From the moment Breaking Bad began, viewers knew that Walter White’s (Bryan Cranston) lies and secrets would eventually catch up with him. For the majority of its five-season run, the series manages to create a near-constant stream of tension from that very fear. As Breaking Bad moved further into its fifth and final season, though, Walt only seemed to amass more and more power. For a brief time, he appeared as untouchable as the head of a criminal empire could possibly be. No one, not even his brother-in-law, Hank Schrader (Dean Norris), seemed capable of beating him.
Then, in one of the most brilliant creative strokes in TV history, Breaking Bad brought all of Walt’s schemes crumbling down around him within the span of just one unforgettable hour of television. The episode in question, Ozymandias, is widely regarded as not only Breaking Bad’s greatest installment but one of the best TV episodes that’s ever been produced. Ten years later, it still holds just as much power now as it did when it originally aired on September 15, 2013.
As a chapter of a long-running television series, it’s as thrilling and dramatically engaging as any other. And as the explosion to a fuse that was first lit 59 episodes before it, Ozymandias is more impactful, destructive, and devastatingly final than anyone rightly expected it to be.
Directed by Rian Johnson and written by Moira Walley-Beckett, Ozymandias begins, fittingly, in the desert. As a memory from Jesse (Aaron Paul) and Walt’s first meth cook slowly fades away, viewers are brought to the present by the sounds of gunshots — the inevitable fallout of the confrontation between Hank, Steve Gomez (Steven Michael Quezada), Walt, and his crew of neo-Nazi followers that ended the episode immediately preceding it. We are, notably, not shown the gunfight itself. It doesn’t matter. Ozymandias isn’t interested in action sequences. It’s concerned only with the consequences of one man’s actions, and Steve Gomez getting killed is somehow the episode’s least noteworthy.
Within the span of its first act, Ozymandias kills Steve Gomez and then Hank Schrader. It robs Walt of most of his stored-away fortune and offers him just one moment of wrathful vengeance when he spitefully confesses to a confused, terrified Jesse that he stood by and watched Jane (Krysten Ritter) die right in front of him three seasons prior. The episode’s pace evokes that of dominoes falling — moving from one emotionally horrifying blow to the next. The line between Walt’s home and criminal lives is obliterated. His son, Walter Jr. (RJ Mitte), learns the truth about him and steps in-between him and his estranged wife, Skyler (Anna Gunn), when the latter desperately attempts to keep her abusive husband at bay with a knife.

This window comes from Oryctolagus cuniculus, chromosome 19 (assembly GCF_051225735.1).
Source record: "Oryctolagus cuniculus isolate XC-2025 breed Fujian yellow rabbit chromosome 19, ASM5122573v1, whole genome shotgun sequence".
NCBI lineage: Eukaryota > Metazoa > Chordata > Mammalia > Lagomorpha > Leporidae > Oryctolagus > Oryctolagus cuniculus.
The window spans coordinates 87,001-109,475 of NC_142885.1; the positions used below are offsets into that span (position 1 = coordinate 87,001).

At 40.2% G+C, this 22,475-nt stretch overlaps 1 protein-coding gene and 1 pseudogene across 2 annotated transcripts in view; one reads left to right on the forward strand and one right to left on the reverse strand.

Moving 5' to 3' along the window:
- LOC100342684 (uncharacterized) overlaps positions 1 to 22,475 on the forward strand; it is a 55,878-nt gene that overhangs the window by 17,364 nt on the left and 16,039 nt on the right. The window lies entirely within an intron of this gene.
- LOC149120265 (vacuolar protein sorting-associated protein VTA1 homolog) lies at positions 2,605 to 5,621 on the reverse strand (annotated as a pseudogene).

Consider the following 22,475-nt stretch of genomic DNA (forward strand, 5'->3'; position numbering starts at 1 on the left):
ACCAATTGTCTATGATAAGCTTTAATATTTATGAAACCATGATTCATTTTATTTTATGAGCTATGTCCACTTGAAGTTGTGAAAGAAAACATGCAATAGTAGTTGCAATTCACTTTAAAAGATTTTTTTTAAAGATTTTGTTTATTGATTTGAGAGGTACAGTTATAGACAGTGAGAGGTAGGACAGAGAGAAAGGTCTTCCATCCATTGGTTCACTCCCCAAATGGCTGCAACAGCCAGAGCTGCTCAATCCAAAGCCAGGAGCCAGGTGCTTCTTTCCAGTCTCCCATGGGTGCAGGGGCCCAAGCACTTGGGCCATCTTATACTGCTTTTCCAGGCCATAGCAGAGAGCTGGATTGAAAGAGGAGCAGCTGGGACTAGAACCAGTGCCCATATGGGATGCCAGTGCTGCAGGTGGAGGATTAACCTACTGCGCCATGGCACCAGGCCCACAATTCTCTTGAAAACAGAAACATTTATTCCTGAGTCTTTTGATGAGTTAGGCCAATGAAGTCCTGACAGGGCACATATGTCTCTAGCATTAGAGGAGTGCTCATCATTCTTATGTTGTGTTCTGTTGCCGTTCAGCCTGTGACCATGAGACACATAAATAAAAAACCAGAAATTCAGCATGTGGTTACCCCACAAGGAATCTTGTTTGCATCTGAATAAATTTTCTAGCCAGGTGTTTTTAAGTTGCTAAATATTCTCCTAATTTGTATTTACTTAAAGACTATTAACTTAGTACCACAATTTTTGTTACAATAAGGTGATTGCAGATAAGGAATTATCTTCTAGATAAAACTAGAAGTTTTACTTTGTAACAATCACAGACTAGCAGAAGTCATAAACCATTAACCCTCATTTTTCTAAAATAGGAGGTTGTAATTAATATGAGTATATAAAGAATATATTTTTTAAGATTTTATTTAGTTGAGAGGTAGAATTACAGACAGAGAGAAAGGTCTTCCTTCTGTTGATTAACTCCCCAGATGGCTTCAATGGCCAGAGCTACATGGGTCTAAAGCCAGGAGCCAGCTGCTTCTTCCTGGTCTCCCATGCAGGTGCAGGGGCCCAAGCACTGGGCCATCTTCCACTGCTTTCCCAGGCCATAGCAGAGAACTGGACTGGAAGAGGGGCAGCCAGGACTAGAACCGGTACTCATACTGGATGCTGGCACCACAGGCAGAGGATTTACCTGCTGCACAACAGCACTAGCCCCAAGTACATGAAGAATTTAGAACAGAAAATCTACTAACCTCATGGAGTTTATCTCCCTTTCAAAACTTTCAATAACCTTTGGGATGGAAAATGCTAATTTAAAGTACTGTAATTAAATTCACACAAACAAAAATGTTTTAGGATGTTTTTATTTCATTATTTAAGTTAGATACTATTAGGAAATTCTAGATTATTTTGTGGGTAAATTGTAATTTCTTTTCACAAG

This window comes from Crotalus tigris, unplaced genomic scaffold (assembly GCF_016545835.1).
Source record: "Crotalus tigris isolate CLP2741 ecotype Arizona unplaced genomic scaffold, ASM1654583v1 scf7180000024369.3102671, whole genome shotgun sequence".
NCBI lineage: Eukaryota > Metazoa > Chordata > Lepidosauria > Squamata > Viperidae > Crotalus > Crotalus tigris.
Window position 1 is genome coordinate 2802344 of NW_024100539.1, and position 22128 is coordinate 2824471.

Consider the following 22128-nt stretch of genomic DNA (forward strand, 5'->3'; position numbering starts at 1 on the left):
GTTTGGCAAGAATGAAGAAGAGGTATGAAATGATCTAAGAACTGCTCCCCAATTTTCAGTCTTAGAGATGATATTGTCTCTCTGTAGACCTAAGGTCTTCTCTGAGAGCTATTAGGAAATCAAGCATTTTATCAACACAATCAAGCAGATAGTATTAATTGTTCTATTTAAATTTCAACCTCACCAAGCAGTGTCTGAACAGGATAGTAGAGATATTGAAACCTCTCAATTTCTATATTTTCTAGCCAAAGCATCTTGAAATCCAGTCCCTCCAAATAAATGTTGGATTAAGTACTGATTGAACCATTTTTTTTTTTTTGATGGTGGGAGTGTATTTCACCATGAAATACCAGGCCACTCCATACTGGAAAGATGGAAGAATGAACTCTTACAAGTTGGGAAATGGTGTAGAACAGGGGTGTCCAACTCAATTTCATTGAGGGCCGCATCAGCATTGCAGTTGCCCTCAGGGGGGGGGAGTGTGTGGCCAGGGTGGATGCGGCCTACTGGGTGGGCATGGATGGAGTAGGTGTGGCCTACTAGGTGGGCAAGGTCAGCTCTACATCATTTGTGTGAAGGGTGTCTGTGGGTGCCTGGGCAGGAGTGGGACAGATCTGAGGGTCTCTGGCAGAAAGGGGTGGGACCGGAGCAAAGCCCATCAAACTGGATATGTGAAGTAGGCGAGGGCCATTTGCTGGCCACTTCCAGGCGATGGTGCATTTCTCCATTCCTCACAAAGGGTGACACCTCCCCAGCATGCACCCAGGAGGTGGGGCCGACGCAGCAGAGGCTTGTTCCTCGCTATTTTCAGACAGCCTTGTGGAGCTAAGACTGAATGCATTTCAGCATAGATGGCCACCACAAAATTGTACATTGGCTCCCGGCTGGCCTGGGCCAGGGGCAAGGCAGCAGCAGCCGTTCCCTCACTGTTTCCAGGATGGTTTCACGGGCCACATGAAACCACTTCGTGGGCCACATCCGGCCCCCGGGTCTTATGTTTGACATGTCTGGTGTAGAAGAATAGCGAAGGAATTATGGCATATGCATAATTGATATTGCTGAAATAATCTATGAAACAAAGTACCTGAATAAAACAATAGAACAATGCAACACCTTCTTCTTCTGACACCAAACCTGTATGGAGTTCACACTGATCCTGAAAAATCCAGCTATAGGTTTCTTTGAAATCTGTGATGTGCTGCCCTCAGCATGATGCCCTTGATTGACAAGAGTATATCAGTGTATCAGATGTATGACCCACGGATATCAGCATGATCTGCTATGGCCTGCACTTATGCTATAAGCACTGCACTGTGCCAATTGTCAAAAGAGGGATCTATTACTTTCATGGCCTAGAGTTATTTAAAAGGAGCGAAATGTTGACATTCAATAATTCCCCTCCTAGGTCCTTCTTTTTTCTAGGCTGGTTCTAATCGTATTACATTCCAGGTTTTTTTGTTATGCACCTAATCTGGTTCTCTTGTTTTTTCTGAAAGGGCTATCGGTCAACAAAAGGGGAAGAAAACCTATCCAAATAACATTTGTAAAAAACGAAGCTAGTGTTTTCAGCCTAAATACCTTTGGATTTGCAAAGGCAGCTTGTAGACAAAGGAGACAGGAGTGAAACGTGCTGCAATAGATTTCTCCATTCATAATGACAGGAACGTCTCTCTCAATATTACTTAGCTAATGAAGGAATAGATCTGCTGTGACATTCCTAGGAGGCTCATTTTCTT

The episode’s last third follows Walt as he kidnaps his daughter and then, perhaps out of empathy or his own exhaustion, leaves her to be found in a local firehouse. Its final moments see him cash in his emergency fund and disappear in a van to begin a new life somewhere else. While he manages to get out of Albuquerque alive, he doesn’t escape justice.
There are, of course, many moments throughout Ozymandias that call to mind the poem from which it gets its title. One could, for instance, superimpose the words, “Look on my Works, ye Mighty, and despair!,” over the image of Walt looking down at his terrified wife and son. But in its final shot, which shows Walt riding off into the early morning dawn as the flat expanse of Albuquerque lies in the distance, the episode somberly evokes the poem’s final, less oft-quoted three lines: “Nothing beside remains. Round the decay / Of that colossal Wreck, boundless and bare / The lone and level sands stretch far away.”
Breaking Bad proved itself frequently capable of pulling off the narrative equivalent of magic tricks. For its first four-and-a-half seasons, the series made a habit of trapping Walter White in impossible situations and then planting the seeds for his eventual victories. These moments, like the explosive climax of Face Off, evoke the same satisfying sense of puzzle pieces falling into place. The brilliance of Ozymandias is how it manages to replicate that feeling even as it takes everything away from its protagonist. Ultimately, Walter’s losses, like his triumphs, are nothing more than the product of his own decisions.
Most episodes of TV, including many of Breaking Bad’s best, are about threatening, but not actually upsetting their show’s status quo. Ozymandias is an exception to that rule. It doesn’t just upset Breaking Bad‘s status quo — it blows it apart with the same ferocity and narrative ruthlessness of a Martin Scorsese-directed gangster film (see: the last half of Goodfellas). In the end, nothing remains. Just the decay.
All five seasons of Breaking Bad are available to stream now on Netflix.